Justices: Political dismissals worse than political appointments
Three former workers of the Israel Postal Company lost their bid to have the High Court of Justice restore them to work following their "political dismissals," because they were too close to retirement age. But they had the satisfaction of arousing the justices to high umbrage, and of getting increased compensation.
"Political dismissals may be even worse than political appointments," the justices snarled at the Israel Postal Company, in their ruling on the appeal by the former workers.
They had already won increased compensation in two lower court rulings, but hoped the ultimate appellate body would compel the government company to give them their jobs back.
"These are dismissals that arouse disgust and revulsion," the justices wrote. "The person behind the political dismissal should be personally sued," suggested the court, for the sake of creating deterrence. "They need to understand that their pocket could suffer as a result of corrupt political gambits."
Three years ago the Tel Aviv Labor Tribunal ruled that the three had been fired for "alien, political" reasons. It ruled them compensation ranging from NIS 214,000 to NIS 246,000.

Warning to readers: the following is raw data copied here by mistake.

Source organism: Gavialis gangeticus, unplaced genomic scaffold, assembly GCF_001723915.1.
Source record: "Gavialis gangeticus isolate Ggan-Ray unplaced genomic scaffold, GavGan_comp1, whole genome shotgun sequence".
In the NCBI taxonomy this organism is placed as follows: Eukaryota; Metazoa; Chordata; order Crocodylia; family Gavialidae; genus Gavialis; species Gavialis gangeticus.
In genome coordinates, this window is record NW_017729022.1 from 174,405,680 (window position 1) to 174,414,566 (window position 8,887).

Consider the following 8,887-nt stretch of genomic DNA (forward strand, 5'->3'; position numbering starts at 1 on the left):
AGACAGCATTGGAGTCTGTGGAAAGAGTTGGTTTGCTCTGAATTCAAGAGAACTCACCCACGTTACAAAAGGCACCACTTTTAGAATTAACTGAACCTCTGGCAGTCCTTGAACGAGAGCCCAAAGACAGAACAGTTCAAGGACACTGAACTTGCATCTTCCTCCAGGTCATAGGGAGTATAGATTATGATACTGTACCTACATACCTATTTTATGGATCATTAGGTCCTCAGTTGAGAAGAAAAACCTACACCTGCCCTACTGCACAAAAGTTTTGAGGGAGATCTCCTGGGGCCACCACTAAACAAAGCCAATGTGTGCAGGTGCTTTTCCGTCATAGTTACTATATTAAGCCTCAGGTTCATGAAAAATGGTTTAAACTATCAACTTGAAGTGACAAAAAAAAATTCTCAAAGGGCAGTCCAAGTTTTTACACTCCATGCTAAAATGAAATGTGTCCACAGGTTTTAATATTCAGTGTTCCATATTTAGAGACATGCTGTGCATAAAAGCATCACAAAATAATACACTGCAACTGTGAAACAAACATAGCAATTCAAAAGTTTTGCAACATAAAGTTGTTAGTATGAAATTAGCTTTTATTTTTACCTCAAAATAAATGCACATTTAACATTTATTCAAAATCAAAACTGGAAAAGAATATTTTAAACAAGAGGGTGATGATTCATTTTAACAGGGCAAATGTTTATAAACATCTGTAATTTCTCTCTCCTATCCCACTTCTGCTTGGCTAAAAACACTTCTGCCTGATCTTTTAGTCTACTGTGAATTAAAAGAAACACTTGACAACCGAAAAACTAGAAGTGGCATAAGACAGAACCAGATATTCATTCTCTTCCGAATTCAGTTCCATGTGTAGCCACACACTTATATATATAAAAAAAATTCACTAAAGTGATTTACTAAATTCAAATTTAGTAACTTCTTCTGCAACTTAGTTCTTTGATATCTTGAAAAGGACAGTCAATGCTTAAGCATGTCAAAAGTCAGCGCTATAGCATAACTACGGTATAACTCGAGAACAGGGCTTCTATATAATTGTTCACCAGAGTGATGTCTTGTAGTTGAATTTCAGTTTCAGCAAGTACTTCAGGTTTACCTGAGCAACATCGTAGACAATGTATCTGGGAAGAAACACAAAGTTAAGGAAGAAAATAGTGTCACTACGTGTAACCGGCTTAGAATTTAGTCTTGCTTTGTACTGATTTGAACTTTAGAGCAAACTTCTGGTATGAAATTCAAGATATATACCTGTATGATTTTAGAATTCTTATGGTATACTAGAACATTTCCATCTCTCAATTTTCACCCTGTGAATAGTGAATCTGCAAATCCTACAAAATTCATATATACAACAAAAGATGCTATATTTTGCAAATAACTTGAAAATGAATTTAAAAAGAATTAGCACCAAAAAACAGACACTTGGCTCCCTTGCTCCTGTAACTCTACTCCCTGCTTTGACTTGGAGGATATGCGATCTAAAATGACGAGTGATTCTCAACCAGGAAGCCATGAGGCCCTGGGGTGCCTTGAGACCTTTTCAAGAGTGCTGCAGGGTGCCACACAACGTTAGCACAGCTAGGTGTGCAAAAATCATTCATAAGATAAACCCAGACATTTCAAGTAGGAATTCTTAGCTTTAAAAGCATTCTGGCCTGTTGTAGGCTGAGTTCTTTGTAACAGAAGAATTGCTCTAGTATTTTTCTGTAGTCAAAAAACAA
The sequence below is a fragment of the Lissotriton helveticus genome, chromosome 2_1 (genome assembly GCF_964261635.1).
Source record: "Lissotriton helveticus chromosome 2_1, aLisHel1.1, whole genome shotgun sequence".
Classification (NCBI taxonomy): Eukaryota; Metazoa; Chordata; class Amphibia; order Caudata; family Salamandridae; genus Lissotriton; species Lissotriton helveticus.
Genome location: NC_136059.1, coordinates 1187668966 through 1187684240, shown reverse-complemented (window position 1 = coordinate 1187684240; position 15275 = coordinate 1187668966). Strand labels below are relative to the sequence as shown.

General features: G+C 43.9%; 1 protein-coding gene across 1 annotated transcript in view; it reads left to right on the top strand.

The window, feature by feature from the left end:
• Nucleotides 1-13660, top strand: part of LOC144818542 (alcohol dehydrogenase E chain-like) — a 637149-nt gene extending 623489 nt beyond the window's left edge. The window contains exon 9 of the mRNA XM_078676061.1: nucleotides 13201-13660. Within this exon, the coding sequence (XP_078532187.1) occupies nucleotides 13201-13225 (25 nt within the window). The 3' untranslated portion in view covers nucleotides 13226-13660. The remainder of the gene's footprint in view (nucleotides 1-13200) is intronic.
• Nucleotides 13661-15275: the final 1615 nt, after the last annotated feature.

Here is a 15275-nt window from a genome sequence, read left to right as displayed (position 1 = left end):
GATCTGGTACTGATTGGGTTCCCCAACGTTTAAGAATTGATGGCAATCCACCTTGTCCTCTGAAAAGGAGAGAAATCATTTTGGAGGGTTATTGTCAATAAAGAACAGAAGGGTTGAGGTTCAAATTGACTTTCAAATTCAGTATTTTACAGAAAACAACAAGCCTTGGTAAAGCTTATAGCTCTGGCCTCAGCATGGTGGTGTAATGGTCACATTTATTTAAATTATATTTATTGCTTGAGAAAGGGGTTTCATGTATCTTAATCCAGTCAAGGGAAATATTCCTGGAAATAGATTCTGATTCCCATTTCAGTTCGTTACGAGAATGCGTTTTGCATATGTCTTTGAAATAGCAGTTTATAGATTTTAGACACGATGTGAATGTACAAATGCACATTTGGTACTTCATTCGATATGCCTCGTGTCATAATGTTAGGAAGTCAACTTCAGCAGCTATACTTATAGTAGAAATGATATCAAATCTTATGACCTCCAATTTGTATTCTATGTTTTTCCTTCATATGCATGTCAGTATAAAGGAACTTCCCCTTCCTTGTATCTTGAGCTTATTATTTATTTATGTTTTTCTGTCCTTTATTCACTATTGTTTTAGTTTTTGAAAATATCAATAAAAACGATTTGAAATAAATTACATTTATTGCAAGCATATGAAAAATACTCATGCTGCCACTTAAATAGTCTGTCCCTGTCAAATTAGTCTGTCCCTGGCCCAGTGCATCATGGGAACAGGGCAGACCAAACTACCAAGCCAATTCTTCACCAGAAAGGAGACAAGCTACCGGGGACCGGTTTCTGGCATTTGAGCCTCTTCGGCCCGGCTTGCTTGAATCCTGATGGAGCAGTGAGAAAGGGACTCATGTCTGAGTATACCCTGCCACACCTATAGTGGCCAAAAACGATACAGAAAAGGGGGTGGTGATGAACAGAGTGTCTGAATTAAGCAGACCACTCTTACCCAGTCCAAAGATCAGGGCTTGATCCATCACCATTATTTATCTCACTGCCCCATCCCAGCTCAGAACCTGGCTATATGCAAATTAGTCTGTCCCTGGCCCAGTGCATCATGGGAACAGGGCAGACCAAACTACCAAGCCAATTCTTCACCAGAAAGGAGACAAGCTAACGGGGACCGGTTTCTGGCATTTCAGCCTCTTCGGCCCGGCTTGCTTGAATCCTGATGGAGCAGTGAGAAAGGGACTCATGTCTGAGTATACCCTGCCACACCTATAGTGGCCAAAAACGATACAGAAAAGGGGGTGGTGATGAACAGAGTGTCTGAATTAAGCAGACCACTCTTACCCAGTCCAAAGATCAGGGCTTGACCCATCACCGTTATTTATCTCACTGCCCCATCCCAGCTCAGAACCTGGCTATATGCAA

The three appealed to the National Labor Tribunal, hoping it would order the company to rehire them. The Israel Postal Company also appealed, claiming that the compensation was excessive.
At the National Labor Tribunal, all sides lost. The court increased the former workers' compensation by another four monthly salaries. But it refused to return them to work.
The three former employees appealed onward, to the High Court of Justice.
Justices Miriam Naor, Elyakim Rubinstein and Salim Jubran noted that the venue does not normally interfere with rulings from the National Labor Tribunal. But in this case it decided to do so, given the situation created by the then-chief executive of the Israel Postal Company, Yossi Sheli.
"Political dismissals may be even worse than political appointments, because they deprive the person of his occupation," the justices explained in their ruling. "To make political appointments, positions need to be open," and to make the positions available to cronies, innocent workers are fired.
They would have restored the jobs to the individuals because of the crass way they'd been dismissed, the justices explained, but they had very few years left before retirement. They expanded the compensation by another six monthly salaries, added NIS 60,000 per person for anguish, and NIS 20,000 in court costs to be borne by the Israel Postal Company.
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